I'll explain why and how problems like this commonly occur. Transmitters like these are an interference problem waiting to happen, and this is why people have logged dozens of transmitters at great distances on harmonics as high as the tenth harmonic, and higher! I've personally logged 25-watt NDB's on the 11th harmonic at distances over 2000 miles! So much for FAA approved test methods and avionics service tech quality! No other radio service would think of using an oscilloscope to look for harmonics.
NDB transmitters are mostly modulated by keyed Morse code audio tones, but a few are also voice or digital telemetry modulated. Keying is at a slow speed and generally repeats a two or three letter group endlessly at slow speed(mp3 file) with very even spacing. They transmit without the excessively long pauses of silence, and the intermittent long carriers, characteristic of fishing beacons, although images of NDB's can appear to have nearly constant carriers with gibberish CW. A larger airport NDB might include weather or other airport information like altitude or barometer readings in standard amplitude modulated voice, often this appears as a single voice sideband with carrier. Here is a 160 meter harmonic of PUN, and BEQ. I have logged NDB harmonics on 160 meters from as far away as Arizona and California!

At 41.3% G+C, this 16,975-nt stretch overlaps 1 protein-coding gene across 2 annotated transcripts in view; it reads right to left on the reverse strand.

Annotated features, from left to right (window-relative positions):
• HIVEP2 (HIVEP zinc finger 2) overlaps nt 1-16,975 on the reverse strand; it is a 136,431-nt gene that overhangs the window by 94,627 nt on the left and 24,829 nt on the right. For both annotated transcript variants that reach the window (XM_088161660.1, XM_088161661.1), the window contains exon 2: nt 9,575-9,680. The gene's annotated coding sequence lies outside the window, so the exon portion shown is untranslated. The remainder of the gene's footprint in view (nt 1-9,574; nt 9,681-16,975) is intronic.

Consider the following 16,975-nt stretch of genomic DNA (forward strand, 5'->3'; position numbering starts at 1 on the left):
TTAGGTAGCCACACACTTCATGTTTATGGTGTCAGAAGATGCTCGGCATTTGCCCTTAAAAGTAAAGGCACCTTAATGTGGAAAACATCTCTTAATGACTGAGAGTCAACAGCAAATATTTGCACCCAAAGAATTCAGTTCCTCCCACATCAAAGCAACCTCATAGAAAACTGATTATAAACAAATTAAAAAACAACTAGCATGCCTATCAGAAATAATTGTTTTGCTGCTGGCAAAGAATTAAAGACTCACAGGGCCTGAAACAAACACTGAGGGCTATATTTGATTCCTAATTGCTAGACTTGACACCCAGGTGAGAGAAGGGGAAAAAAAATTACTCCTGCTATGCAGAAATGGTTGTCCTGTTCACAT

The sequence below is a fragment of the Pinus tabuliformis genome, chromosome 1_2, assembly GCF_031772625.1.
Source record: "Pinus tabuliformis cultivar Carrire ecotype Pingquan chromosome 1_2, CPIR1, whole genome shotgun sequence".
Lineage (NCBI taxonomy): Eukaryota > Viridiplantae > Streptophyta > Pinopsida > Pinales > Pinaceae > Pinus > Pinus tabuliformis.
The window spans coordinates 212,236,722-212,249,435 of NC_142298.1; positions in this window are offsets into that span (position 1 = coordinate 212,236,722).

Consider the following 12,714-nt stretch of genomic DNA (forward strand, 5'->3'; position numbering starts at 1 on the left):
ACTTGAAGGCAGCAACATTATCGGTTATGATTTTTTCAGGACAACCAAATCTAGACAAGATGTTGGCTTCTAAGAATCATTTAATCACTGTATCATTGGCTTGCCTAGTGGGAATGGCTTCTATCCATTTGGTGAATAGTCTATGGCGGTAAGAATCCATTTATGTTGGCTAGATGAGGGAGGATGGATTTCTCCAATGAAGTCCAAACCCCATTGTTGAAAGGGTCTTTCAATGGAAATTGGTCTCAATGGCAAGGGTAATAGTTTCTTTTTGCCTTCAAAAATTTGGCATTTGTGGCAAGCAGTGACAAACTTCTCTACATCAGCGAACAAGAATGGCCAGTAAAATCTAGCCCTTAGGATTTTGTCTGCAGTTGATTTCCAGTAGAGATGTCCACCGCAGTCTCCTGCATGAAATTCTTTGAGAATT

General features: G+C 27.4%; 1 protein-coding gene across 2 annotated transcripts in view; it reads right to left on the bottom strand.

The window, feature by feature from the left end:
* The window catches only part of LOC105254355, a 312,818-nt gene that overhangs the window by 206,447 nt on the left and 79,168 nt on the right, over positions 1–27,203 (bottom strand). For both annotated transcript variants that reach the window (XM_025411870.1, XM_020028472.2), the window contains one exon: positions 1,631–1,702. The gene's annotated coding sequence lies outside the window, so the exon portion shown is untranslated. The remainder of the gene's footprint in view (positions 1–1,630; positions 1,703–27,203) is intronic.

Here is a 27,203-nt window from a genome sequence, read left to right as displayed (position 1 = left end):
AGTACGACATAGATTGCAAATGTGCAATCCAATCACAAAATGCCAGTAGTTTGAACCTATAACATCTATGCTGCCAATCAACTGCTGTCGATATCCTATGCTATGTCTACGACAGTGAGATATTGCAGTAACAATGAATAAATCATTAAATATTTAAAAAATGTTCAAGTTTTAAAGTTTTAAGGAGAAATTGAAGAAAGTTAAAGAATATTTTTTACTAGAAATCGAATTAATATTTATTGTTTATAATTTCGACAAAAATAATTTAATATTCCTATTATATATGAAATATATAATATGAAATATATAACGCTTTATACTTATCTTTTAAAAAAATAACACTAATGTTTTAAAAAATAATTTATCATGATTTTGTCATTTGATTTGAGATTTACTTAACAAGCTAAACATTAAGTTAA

Output filter and loading coil
While NDB's, like the unit above, were initially high-quality plate-modulated AM transmitters with excellent harmonic filtering, the recent trend towards "cheap is good" by manufacturers has resulted in many problems with NDB transmitters. I've seen and worked on a few NDB transmitters over the years, and even parted out a few retired units.
The unit above uses a pair of 809's to plate modulate a large class-C beam power tetrode.
The big design flaw in most modern NDB transmitters is the use of low-level modulation, followed by multiple linear stages with semiconductors. While a low-level modulated system avoids expensive high-level modulation circuits, it depends on multiple stages to be perfectly linear. Worse yet, most transmitters use little- to-no harmonic suppression throughout the stages. They are built nearly like a broadband audio amplifier, depending almost exclusively on an external ATU (antenna tuning unit) for suppression of harmonics.